Quietly in the background though, a gift was in the works. My husband’s cousin drove from Ft. Wayne, Indiana to Pittsburgh to be evaluated to be a living donor. He was a match! Surgery was scheduled for a few days later. We planned to drive to Pittsburgh, but Elias has never been one to follow a plan. We ended up back at the hospital in Columbus in the intensive care unit. They worked quickly to get the helicopter ready so we could take yet another trip to Pittsburgh. A few days later, on February 26, 2014, when Elias was 7 months old, our hero, Zac, donated a portion of his liver to our sweet Elias. The lead transplant surgeon was Kyle Soltys, M.D., with help from the transplant team of George Mazariegos, M.D., Rakesh Sindhi, M.D., and Geoffrey Bond, M.D., all within the Hillman Center for Pediatric Transplantation at Children’s.
Within 24 hours, Elias’s skin was pink and pale, as it should be! The whites of his eyes were actually white, a shade we had never seen on him before. Zac gave our son the gift of life and gave our family hope. None of that would have been possible without the skilled surgeons, doctors, nurses and everyone else at Children’s Hospital of Pittsburgh of UPMC that made this transplant a reality.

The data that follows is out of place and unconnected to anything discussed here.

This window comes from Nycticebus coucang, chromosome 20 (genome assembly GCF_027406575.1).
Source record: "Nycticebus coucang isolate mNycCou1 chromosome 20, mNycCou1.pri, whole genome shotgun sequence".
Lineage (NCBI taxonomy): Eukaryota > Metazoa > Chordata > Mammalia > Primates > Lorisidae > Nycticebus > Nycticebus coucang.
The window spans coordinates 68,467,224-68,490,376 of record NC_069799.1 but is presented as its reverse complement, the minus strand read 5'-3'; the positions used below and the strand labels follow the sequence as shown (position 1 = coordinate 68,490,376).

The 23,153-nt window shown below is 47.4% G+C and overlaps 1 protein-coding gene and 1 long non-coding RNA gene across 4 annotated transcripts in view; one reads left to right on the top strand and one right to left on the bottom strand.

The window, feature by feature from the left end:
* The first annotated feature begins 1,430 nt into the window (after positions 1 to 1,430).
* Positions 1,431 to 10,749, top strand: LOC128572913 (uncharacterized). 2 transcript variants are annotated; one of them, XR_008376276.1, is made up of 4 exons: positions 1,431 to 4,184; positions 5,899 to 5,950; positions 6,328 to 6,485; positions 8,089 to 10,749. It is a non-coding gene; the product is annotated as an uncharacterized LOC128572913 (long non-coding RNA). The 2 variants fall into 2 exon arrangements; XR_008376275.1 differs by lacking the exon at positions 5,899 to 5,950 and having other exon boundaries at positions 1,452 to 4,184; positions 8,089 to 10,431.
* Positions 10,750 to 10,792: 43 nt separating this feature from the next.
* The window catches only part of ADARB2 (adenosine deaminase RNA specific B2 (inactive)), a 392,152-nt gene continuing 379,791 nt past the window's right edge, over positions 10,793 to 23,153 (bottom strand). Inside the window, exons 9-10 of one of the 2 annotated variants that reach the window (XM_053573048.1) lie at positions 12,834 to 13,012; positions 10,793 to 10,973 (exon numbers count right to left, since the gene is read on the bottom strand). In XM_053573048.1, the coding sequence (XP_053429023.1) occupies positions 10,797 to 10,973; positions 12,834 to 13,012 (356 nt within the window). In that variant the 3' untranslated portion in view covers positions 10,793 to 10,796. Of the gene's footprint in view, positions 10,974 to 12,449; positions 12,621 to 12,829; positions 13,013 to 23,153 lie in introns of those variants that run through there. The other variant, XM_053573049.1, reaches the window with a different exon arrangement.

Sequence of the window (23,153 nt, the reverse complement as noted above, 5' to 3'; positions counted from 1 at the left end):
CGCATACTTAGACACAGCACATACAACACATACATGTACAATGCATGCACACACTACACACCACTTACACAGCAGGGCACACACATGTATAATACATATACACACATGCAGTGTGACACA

We spent two weeks in the hospital after the transplant and were then discharged to stay at the Ronald McDonald House until his transplant team felt he was stable enough to return to Columbus. We spent a total of 47 days in Pittsburgh for transplant and recovery. During that time, the staff at Children’s Hospital didn’t just take amazing care of Elias, they took care of our entire family.
In the hours after the transplant, Elias was trying to fight through all the sedation. He was trying to roll over and pull out his breathing tube and drains. It was gut-wrenching to watch. But one very kind nurse in the Pediatric Intensive Care Unit sat down with me and my husband and carefully explained everything that was happening and reassured us that Elias was ok. I will never forget how kind he was. And we want to give thanks to all of the nurses on the transplant unit. It was so comforting to know that the team of nurses understood liver disease and transplants. They are so skilled and experienced, yet incredibly compassionate. They treated Elias like he was their own. They celebrated the smallest of milestones, the first post-surgery bowel movement, to the biggest, which was normal liver function!